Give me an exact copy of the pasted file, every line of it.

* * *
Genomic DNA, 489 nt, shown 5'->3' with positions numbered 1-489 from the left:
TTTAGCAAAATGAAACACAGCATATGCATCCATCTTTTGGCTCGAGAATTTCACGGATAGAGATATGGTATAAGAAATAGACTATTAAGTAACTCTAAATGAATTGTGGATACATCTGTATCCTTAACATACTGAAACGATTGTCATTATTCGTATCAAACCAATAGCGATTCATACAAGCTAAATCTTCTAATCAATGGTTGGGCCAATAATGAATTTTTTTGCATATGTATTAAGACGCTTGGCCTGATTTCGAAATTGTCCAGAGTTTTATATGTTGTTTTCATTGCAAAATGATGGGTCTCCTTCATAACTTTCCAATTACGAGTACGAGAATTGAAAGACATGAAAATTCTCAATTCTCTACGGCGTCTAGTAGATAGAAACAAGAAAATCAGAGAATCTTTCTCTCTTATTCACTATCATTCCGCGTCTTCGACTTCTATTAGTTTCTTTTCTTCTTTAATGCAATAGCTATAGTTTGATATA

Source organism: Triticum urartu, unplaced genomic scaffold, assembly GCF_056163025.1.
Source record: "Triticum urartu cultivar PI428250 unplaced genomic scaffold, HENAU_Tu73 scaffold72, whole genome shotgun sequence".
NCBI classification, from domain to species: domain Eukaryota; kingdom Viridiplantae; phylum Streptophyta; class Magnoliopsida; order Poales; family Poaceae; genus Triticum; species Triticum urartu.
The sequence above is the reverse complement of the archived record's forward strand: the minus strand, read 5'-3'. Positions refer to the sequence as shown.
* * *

Genomic DNA, 489 nt, shown 5'->3' with positions numbered 1-489 from the left:
TTTAGCAAAATGAAACACAGCATATGCATCCATCTTTTGGCTCGAGAATTTCACGGATAGAGATATGGTATAAGAAATAGACTATTAAGTAACTCTAAATGAATTGTGGATACATCTGTATCCTTAACATACTGAAACGATTGTCATTATTCGTATCAAACCAATAGCGATTCATACAAGCTAAATCTTCTAATCAATGGTTGGGCCAATAATGAATTTTTTTGCATATGTATTAAGACGCTTGGCCTGATTTCGAAATTGTCCAGAGTTTTATATGTTGTTTTCATTGCAAAATGATGGGTCTCCTTCATAACTTTCCAATTACGAGTACGAGAATTGAAAGACATGAAAATTCTCAATTCTCTACGGCGTCTAGTAGATAGAAACAAGAAAATCAGAGAATCTTTCTCTCTTATTCACTATCATTCCGCGTCTTCGACTTCTATTAGTTTCTTTTCTTCTTTAATGCAATAGCTATAGTTTGATATA

Source organism: Triticum urartu, unplaced genomic scaffold, assembly GCF_056163025.1.
Source record: "Triticum urartu cultivar PI428250 unplaced genomic scaffold, HENAU_Tu73 scaffold72, whole genome shotgun sequence".
NCBI classification, from domain to species: domain Eukaryota; kingdom Viridiplantae; phylum Streptophyta; class Magnoliopsida; order Poales; family Poaceae; genus Triticum; species Triticum urartu.
The sequence above is the reverse complement of the archived record's forward strand: the minus strand, read 5'-3'. Positions refer to the sequence as shown.